Tell me why people love Shark Week so much again?
A massive creature of epic proportions attacks a deep-sea submersible, leaving it disabled and trapping the crew at the bottom of the Pacific Ocean. No one knows what’s really down there, nor do they know the best cause of action just yet, but with time continuing to run out, rescue diver Jonas Taylor (Jason Statham) is called upon to save the day. Which is going to be a problem because Jonas, after having saved only a medium-percentage of his last crew, went into exile, drinking and sleeping his days away. Now, he’s back in the water and ready to save the crew. But then, he finds out that he may have to save the ocean itself when a 75-foot-long prehistoric shark known as the Megalodon, comes back to life and wreaks havoc on all those who stand in its way.
All of the advertising for the Meg has been so tongue-in-cheek (“teeth-in-cheek”, if you will), silly, wacky, and very meta, promising a very similar movie. Unfortunately, that’s not exactly what we get. Instead of getting a very silly, over-the-top, and knowing movie (like, I don’t know, say Piranha 3D), it’s much more serious, dramatic, and not nearly as in on the joke as you would have hoped, or were promised.
Does that still make it fun? Yeah, sort of. However, there’s a clear distinction between being “silly fun” and just “fun”, and the Meg walks a fine line between the two. It’s never sure if it wants to be overtly silly, nor does it ever know whether it wants to be drop-dead serious and takes it premise to heart; director Jon Turteltaub can handle both, but even he feels confused here, not knowing when to drop the jokes and play for real this time, nor does he know quite when to just get as serious as a Jaws.
So yeah, it’s a pretty middling summer affair, to say the least. Perfect for the dog days of summer and probably perfect to bring your kid to, what with it being PG-13 and all.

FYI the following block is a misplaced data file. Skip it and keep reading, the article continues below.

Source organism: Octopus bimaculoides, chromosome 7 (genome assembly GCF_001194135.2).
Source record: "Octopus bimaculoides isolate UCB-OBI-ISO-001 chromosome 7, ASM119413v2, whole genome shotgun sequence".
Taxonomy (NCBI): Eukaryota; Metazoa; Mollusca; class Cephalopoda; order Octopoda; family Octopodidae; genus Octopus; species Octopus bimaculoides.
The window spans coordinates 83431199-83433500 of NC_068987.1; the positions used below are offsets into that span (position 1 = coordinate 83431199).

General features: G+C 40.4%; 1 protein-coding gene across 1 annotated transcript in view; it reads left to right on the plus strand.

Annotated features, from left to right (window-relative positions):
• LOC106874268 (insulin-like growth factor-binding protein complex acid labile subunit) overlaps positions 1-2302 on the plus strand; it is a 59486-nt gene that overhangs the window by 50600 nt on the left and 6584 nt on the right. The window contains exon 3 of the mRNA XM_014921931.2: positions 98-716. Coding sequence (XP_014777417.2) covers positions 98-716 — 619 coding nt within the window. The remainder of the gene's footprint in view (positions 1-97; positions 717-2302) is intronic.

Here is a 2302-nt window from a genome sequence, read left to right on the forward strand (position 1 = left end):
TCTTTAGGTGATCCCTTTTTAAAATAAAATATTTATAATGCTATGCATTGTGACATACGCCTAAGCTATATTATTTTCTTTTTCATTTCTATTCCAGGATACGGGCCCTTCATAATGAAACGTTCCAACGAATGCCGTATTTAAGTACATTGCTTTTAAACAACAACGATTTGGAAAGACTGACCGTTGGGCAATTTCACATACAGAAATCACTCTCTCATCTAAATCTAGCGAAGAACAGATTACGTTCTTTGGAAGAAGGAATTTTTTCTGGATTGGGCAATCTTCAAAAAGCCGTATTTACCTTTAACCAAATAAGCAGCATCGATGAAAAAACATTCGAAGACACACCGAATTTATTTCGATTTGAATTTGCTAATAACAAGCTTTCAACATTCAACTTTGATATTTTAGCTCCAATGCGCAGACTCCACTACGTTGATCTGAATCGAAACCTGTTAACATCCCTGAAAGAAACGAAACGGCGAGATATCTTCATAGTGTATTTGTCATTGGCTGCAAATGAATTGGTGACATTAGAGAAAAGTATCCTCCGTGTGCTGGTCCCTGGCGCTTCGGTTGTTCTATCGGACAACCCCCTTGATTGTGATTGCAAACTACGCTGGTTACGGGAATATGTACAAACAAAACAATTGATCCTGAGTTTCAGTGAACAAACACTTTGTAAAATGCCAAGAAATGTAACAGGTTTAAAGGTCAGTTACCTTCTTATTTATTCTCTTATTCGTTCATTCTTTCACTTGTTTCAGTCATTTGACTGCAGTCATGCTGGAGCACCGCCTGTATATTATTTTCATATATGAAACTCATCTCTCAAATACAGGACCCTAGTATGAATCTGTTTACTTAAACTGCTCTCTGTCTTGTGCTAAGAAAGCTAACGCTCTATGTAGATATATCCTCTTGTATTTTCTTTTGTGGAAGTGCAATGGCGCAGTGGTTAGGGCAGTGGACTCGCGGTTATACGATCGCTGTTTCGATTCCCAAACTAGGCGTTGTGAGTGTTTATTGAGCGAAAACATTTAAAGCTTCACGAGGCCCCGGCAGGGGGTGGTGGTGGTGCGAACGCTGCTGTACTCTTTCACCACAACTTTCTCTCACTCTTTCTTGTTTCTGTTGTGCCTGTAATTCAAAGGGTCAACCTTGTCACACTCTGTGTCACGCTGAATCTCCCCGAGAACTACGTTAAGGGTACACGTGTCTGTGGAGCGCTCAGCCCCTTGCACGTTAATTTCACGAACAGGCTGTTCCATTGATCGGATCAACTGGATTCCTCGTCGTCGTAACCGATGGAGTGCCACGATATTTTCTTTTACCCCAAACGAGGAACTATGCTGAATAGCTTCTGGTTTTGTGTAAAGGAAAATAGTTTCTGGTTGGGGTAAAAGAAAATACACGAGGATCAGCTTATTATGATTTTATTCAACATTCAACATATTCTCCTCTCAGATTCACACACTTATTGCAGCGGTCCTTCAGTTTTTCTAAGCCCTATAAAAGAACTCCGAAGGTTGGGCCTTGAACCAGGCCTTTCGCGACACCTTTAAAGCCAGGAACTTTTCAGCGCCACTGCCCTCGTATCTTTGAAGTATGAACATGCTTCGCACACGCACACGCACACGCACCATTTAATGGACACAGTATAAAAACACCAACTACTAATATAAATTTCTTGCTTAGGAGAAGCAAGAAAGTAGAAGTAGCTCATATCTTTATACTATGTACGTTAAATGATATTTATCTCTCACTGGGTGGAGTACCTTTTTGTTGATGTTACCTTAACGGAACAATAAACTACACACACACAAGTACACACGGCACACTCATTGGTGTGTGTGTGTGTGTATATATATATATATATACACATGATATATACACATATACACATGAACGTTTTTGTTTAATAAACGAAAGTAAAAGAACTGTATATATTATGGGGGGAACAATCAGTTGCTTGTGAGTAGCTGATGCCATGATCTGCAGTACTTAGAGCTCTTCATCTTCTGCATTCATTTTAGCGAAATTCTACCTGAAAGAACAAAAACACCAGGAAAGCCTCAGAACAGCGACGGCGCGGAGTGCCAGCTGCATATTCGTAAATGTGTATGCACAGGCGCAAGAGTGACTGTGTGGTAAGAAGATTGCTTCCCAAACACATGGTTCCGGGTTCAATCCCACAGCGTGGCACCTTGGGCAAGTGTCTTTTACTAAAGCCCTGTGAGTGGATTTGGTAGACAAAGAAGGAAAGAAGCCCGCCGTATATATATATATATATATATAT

And honestly, that may be a lot of people’s problems, but for me, not really. Sure, is it weird watching a movie in which a lot of sea-creatures and humans are killed, maimed, and devoured, without their being any blood, or sign of gore? I mean yes, but at the same time, I wasn’t going into the Meg expecting an absolute gore-hound – just a fun, sometimes exciting movie that knows its audience and doesn’t really need to worry about how many ketchup-packets it uses.
It also doesn’t need to worry about giving its cast meaty-material to work with because well, they’re all pros here and they’re having a great time. Jason Statham is, as per usual, kicking ass, taking names, and being absolutely charming while doing so; Li BingBing shows up as an architect and they surprisingly have some age-appropriate chemistry; Rainn Wilson is in the movie that should have been crazy and wacky, as the billionaire who owns the sea-facility; and Ruby Rose, Cliff Curtis, Page Kennedy, and many others show up to be funny, somewhat silly, and oh yeah, cash in that paycheck. Which there’s nothing wrong with a silly movie like the Meg – sometimes a little fun along the way is all you need.
Next time, though, go full-on silly. It doesn’t hurt to do so.
Consensus: Not nearly as goofy as you’d hope, nor as knowing as the advertising would have you expect, the Meg still allows there to be some fun chills and thrills, even when it seems to never know what it’s trying to be.
6 / 10
Photos Courtesy of: Warner Bros. Pictures